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In short, brokers who are looking to make the transition into banking should be keen managers and facilitators. Knowing how to organize a mortgage bank — and knowing how to properly operate that bank, as well — is among the most crucial prerequisites for making the change.
What It Takes ___________________________
Making the transition into an independent mortgage banking company requires a full understanding of the risks involved and changes in work scope. A broker who is considering this transition must have the experience and the required financial net worth, as well as the appetite and stomach for it, says Lindsay Bridges, director of business development and project consultant at Mortgage Banking Solutions. “There is a whole lot of moving pieces once you’re operating a bank,” says Bridges, who heads the company’s broker-to-bank division. Cash flow is one of these factors that can make or break the transition. “Brokers are used to the concept that there is no such thing as too much volume. Once you get into banking, you have cash-flow impairments that can hit you,” she says. Bridges adds that she has seen companies fail for being overzealous and not making calculated and measured movements. She advises brokers-turned-bankers to leave the option on the table to broker a loan, as well. “If you’re not 100 percent comfortable with the risk, consider brokering it,” she says. In addition, for a mortgage broker who decides to turn a business into a net branch of a mortgage bank or otherwise work for a bank, it’s a must to fully investigate the working environment and culture of the larger company. Fred Arnold, director of the National Association of Mortgage Professionals (NAMB) advises brokers to interview at least three companies and make sure that they are supportive of the entrepreneurial spirit of the business. He also recommends finding references or friends within the local mortgage brokers association who have worked for the company for a year or two — connections that can reveal the pros and cons of working for the company. “It is really important to do your homework upfront, so you find a company that is the right fit to your culture at the local level,” Arnold says.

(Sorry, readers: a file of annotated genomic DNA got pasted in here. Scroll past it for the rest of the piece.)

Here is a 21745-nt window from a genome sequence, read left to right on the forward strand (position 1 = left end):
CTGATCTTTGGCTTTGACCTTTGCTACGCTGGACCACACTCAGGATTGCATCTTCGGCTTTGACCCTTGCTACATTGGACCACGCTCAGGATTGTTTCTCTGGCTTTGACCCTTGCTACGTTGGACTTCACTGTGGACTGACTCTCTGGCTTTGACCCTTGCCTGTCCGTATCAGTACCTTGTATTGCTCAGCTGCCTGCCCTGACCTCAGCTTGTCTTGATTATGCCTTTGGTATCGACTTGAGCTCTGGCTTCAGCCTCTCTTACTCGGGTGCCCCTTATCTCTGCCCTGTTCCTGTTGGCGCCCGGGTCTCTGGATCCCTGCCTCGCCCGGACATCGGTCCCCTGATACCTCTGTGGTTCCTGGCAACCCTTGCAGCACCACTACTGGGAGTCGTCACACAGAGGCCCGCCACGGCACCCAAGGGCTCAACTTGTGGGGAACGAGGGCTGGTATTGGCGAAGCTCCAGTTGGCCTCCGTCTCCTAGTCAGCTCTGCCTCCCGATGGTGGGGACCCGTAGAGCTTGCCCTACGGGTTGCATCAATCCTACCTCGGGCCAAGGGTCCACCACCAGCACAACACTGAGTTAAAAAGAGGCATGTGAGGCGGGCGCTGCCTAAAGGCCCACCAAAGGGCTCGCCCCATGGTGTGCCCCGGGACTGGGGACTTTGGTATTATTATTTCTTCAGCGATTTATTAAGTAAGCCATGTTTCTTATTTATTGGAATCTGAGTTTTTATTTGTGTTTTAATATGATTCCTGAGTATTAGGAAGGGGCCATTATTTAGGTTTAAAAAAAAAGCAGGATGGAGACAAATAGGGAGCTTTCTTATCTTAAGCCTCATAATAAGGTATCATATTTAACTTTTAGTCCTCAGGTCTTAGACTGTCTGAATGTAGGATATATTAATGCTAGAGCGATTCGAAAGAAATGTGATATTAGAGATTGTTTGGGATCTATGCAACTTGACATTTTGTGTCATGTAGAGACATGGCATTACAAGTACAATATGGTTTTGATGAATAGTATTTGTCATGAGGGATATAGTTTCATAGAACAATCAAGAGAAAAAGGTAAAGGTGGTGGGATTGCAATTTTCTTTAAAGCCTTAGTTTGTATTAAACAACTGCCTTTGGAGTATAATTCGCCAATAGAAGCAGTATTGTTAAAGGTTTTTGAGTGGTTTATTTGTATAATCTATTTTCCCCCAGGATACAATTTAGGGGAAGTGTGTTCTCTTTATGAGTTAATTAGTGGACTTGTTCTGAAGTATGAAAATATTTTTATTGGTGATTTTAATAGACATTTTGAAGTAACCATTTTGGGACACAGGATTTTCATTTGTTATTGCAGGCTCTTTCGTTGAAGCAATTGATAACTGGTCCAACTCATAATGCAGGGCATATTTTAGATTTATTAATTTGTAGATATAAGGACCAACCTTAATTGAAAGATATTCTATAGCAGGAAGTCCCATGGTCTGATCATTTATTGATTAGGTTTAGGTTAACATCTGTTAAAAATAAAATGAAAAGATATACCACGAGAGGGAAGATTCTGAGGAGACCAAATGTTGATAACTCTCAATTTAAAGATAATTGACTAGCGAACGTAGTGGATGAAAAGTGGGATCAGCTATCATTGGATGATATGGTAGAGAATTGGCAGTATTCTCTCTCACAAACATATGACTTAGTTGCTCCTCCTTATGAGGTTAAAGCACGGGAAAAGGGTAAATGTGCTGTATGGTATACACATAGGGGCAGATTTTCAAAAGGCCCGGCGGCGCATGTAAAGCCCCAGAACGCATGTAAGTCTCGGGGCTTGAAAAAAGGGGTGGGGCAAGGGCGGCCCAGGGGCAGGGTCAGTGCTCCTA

— Rania Oteify
It’s safe to say that all mortgage brokers should be familiar with a good loan- origination system (LOS), but brokers who are interested in mortgage banking also should be familiar with several other key systems. For instance, before making the transition, brokers should familiarize themselves with a quality wholesale operating system (WOS).
A mortgage bank needs its WOS to perform front-end and back-end pricing, in addition to allowing company pricing overlays. These systems must have the ability to sort and calculate the best prices for loan parameters, given the investors involved. Carefully considering this aspect of the business can have a significant effect on your bank’s profits.
A successful mortgage bank also should have a smooth system for underwriting loans and should be able to communicate with its investors’ systems and external vendors. Ultimately, a WOS is only as good as the information that’s submitted to it, so making sure that you maximize the system’s capabilities throughout the loan process will avoid many potential complications in the future.
In addition, it’s important for new bankers to make sure that the vendors they’re planning to use will be accepted by potential investors. Vendors must perform functions like ordering appraisals, checking 4506-T forms, verifying flood certifications and checking Mortgage Electronic Registration System (MERS) transfer links.
All in all, learning about the internal operations and systems of mortgage banking can be a tall task for even the most seasoned brokers. That said, however, keeping yourself well-versed in this respect will help make the transition that much smoother.
Properly planning for costs is at the heart of any successful business, and mortgage banking is no exception, especially in light of how quickly the costs of being a banker can add up. Mortgage brokers typically have fixed costs when it comes to their businesses — costs that may include generating credit reports, undertaking appraisals, processing fees, etc. Bankers incur costs that can vary widely, however, and these costs occur at nearly every step until the sale of a loan.
There are appraisal review fees, pairing-off fees, haircut fees — i.e., risk-determined fees that are charged when a loan is sold on the secondary market — all of which can significantly affect a bank’s net earnings. When loans sit on the line for too long, investors also can charge you for a delay in purchasing availability. Properly designed policies, however, can prevent certain purchasing delays, like those caused by the Mortgage Disclosure Improvement Act.
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